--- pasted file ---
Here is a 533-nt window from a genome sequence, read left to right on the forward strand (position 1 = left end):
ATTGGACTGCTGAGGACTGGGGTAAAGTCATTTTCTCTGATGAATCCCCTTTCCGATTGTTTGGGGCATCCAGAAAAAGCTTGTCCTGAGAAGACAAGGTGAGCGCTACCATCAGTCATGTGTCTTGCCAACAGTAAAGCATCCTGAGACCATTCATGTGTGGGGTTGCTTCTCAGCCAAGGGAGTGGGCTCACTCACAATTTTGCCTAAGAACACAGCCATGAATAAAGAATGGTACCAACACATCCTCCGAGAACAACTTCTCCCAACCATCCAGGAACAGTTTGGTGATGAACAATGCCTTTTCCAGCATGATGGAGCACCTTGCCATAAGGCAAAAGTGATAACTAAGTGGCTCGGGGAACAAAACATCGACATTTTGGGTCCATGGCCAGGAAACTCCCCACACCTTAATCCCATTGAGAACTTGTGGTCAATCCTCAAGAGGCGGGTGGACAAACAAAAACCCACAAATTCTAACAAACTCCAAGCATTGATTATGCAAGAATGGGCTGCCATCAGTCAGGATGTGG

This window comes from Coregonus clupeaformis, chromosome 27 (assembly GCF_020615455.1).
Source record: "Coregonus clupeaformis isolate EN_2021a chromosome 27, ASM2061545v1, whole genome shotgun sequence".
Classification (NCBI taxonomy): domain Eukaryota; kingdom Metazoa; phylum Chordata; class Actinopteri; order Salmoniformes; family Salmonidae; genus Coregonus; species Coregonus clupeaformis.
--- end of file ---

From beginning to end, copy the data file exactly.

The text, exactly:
Here is a 533-nt window from a genome sequence, read left to right on the forward strand (position 1 = left end):
ATTGGACTGCTGAGGACTGGGGTAAAGTCATTTTCTCTGATGAATCCCCTTTCCGATTGTTTGGGGCATCCAGAAAAAGCTTGTCCTGAGAAGACAAGGTGAGCGCTACCATCAGTCATGTGTCTTGCCAACAGTAAAGCATCCTGAGACCATTCATGTGTGGGGTTGCTTCTCAGCCAAGGGAGTGGGCTCACTCACAATTTTGCCTAAGAACACAGCCATGAATAAAGAATGGTACCAACACATCCTCCGAGAACAACTTCTCCCAACCATCCAGGAACAGTTTGGTGATGAACAATGCCTTTTCCAGCATGATGGAGCACCTTGCCATAAGGCAAAAGTGATAACTAAGTGGCTCGGGGAACAAAACATCGACATTTTGGGTCCATGGCCAGGAAACTCCCCACACCTTAATCCCATTGAGAACTTGTGGTCAATCCTCAAGAGGCGGGTGGACAAACAAAAACCCACAAATTCTAACAAACTCCAAGCATTGATTATGCAAGAATGGGCTGCCATCAGTCAGGATGTGG

This window comes from Coregonus clupeaformis, chromosome 27 (assembly GCF_020615455.1).
Source record: "Coregonus clupeaformis isolate EN_2021a chromosome 27, ASM2061545v1, whole genome shotgun sequence".
Classification (NCBI taxonomy): domain Eukaryota; kingdom Metazoa; phylum Chordata; class Actinopteri; order Salmoniformes; family Salmonidae; genus Coregonus; species Coregonus clupeaformis.